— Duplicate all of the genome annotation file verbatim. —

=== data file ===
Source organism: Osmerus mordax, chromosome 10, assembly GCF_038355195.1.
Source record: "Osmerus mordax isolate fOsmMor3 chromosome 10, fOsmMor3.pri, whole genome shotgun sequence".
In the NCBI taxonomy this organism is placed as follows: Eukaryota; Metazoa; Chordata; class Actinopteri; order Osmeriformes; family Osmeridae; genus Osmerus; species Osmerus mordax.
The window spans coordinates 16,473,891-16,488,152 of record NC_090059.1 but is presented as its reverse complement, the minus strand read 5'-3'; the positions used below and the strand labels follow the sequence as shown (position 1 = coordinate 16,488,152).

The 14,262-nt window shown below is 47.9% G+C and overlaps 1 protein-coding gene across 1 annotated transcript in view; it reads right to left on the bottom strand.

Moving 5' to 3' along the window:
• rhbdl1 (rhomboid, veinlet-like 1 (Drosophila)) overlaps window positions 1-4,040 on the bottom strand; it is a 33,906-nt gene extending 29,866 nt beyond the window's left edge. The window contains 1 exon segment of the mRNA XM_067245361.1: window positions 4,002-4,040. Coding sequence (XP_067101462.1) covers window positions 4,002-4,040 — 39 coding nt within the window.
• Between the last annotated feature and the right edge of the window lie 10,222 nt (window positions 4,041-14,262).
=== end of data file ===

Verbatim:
Source organism: Osmerus mordax, chromosome 10, assembly GCF_038355195.1.
Source record: "Osmerus mordax isolate fOsmMor3 chromosome 10, fOsmMor3.pri, whole genome shotgun sequence".
In the NCBI taxonomy this organism is placed as follows: Eukaryota; Metazoa; Chordata; class Actinopteri; order Osmeriformes; family Osmeridae; genus Osmerus; species Osmerus mordax.
The window spans coordinates 16,473,891-16,488,152 of record NC_090059.1 but is presented as its reverse complement, the minus strand read 5'-3'; the positions used below and the strand labels follow the sequence as shown (position 1 = coordinate 16,488,152).

The 14,262-nt window shown below is 47.9% G+C and overlaps 1 protein-coding gene across 1 annotated transcript in view; it reads right to left on the bottom strand.

Moving 5' to 3' along the window:
• rhbdl1 (rhomboid, veinlet-like 1 (Drosophila)) overlaps window positions 1-4,040 on the bottom strand; it is a 33,906-nt gene extending 29,866 nt beyond the window's left edge. The window contains 1 exon segment of the mRNA XM_067245361.1: window positions 4,002-4,040. Coding sequence (XP_067101462.1) covers window positions 4,002-4,040 — 39 coding nt within the window.
• Between the last annotated feature and the right edge of the window lie 10,222 nt (window positions 4,041-14,262).